In the last couple of months I have been writing a taxonomy about non-fiction making and wanted to share one theme with you, which gives you a flavour of the text.
From the many memos and contemporary documents I have been examining I came across a five page memo from one of my managers, who wrote this:
"Sometimes they will shoot on-the-day stories to back up a breaking news event. Sometimes ( and I used the example of Leah Betts) all four might have to drop what they're doing and pitch in to get the stories for an on-the-day special".
Leah Betts was the tragic story of a young girl who took ecstacy and died in 1995. This paragraph that I have lifted from a 1995 Memo sent to us videojournalists is profound in many ways, in what it meant then almost 20 years ago and what it represents now. Nick Pollard, the originator of the memo, would become the head of news at sky a year later.
The videojournalists oeuvre
Firstly, that the videojournalists worked on the day to turn around stories is common knowledge to most practitioners. What it doesn't reveal is that VJs would file in around three stories a day.
That aside, if you're able to do that now there's a sense of epiphany you develop approaching a story, in which rather than being complicit with what you know, you approach a story suspicious of what you don't know, and what you're being told.
But the idea of having four videojournalists work on a story is the gem and was used on the IRA bombing of London and other stories, but in a particularly co-ordinated way.
Now when the videojournalists were not working disparately on a bigger canvas story, they would be in close proximity within the theatre of the story and that meant understanding and coordinating what the acting profession calls "blocking".
This involves where you want an actor to stop, so you can place another camera to provide a different view point and a continuity of sequences.
|One of three cameras I used. One is in shot. I'm shooting with the other...|
Sounds simple enough, not getting in each other's shot path, but it was understanding what frame shot to pick up when you're colleague left the image, that was the interesting event.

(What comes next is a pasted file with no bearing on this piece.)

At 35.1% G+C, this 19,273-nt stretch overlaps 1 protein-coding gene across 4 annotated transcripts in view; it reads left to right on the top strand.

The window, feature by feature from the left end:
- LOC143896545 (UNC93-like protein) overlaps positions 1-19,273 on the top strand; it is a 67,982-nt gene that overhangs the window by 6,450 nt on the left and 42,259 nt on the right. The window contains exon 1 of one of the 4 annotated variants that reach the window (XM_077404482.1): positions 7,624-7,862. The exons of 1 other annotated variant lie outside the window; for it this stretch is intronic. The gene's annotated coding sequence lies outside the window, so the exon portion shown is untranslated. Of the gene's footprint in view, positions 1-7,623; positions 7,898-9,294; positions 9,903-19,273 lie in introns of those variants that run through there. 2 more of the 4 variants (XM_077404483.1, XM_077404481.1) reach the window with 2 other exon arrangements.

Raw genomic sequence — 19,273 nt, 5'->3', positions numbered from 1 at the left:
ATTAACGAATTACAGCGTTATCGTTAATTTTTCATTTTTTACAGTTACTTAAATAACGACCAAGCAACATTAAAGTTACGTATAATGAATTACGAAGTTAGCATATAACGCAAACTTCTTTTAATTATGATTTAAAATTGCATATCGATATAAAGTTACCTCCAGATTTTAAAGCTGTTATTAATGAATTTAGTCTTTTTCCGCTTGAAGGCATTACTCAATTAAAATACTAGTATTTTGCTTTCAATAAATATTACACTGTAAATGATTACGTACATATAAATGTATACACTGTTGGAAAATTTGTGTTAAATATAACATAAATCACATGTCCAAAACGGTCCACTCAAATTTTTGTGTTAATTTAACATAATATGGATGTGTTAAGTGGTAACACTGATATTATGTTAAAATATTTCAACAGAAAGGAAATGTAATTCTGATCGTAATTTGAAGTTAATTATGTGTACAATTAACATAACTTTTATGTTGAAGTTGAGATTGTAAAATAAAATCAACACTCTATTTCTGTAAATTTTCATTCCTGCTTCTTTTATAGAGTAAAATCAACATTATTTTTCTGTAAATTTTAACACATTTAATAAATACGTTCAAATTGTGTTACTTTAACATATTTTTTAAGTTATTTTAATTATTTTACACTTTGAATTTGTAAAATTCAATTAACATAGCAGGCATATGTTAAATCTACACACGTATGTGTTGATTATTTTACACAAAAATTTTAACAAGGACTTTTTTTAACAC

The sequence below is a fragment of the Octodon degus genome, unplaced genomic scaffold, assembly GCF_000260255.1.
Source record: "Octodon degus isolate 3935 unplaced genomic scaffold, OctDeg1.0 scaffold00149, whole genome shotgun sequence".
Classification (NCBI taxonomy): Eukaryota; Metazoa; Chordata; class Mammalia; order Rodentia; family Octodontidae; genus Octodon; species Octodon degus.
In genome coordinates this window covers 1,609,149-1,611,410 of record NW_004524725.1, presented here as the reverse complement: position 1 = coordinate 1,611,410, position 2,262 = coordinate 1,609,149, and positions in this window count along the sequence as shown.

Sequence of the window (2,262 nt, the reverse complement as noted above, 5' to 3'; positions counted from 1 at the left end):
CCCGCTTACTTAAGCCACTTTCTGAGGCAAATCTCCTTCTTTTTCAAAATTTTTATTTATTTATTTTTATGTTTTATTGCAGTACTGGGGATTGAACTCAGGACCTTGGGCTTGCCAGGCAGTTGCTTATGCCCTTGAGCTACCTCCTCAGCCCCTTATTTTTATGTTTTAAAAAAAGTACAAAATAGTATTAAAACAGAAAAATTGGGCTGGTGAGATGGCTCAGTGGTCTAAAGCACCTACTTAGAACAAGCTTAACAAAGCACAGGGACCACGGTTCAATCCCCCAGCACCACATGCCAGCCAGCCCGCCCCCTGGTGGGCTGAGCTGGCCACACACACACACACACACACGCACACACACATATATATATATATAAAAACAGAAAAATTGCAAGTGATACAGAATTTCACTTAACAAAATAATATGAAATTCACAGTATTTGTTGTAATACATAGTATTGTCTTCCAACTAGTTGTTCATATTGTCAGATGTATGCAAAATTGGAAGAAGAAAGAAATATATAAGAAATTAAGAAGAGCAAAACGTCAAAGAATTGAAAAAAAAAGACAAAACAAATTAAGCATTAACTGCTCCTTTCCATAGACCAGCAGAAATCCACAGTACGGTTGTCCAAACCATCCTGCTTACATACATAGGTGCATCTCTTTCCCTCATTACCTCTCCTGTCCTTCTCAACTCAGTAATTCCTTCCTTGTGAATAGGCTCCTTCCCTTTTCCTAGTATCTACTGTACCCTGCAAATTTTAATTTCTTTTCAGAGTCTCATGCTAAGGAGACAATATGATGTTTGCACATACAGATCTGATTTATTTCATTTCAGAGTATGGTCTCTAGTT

The idea of different view points which surfaces between Edwin Porter and DW Griffiths in the early 1900s is one of film makings most eloquent and amazing developments and its held steady since, with more elaborate multi-shot angles devised, except in broadcasting which due to the costs meant one camera, one person.
|In this frame from Chicago I have placed clandestine cameras around my run path.|
So going back to the Memo, Nick Pollard has found a way for the videojournalists to act as ensemble directors picking up different view points for one production.
Yet what if you work for an outfit where you don't have enough videojournalists to simulate, here's the stylistic breakthrough
As a videojournalist you'd do well to understand multi-camera shooting, in which YOU operate a number of cameras. On the shoot I did for the Southbank and dance company I used four different cameras, placed strategically to minimise blocking. The picture above gives you an idea, as does these below working with Nato, and then my first Mac back in 2000 working with two cameras.
While the camera is the capturing device, what is significant is your understanding of spatial thinking. Where should I be, how does that orientate the viewer, what's the significance of the next shot?
What therefore do I conclude:
- That the idea of one camera, one person is defunct. It's a legacy of the 1900s. If you ask anyone why they only have one camera they will probably not be able to give you an adequate answer.
- That you would do well to try and learn spatial camera narrative. A part of the text, which I won't go into here involves a philosophy of thinking, transported to filming, developed by Heidegger.
- That some interesting concepts exist that have yet to translated into common currency, which I guess is what I am doing now.
- And that I hope to at some point extend a masterclass on narrative.